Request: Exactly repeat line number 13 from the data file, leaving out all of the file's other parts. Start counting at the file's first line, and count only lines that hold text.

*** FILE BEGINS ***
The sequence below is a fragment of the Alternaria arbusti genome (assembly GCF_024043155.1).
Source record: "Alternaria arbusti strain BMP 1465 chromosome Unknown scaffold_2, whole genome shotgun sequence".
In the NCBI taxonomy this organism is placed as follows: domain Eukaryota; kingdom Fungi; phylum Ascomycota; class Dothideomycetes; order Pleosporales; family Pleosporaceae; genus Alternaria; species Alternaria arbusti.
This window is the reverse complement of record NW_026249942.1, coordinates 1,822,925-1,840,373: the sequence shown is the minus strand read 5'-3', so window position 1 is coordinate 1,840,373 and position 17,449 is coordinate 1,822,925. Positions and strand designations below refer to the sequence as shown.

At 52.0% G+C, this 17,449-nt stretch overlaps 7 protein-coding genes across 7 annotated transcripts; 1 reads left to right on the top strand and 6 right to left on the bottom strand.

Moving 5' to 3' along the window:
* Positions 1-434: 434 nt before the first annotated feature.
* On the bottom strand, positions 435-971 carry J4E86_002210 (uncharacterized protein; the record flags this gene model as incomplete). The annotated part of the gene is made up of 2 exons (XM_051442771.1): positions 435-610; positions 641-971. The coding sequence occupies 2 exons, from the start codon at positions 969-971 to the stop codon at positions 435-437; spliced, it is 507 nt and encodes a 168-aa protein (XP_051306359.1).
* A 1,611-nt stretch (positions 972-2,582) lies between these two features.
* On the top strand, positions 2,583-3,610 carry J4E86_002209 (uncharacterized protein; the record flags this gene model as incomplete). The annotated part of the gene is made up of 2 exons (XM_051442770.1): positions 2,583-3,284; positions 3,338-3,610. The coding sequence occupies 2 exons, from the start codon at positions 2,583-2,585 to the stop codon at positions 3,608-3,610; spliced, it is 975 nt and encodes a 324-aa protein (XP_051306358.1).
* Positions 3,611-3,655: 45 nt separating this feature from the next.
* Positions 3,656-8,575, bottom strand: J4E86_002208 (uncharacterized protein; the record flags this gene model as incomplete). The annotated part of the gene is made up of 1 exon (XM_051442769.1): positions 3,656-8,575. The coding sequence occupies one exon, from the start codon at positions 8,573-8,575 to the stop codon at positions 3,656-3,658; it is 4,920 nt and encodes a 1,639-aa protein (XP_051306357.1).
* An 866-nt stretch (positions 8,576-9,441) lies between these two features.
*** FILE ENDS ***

* An 866-nt stretch (positions 8,576-9,441) lies between these two features.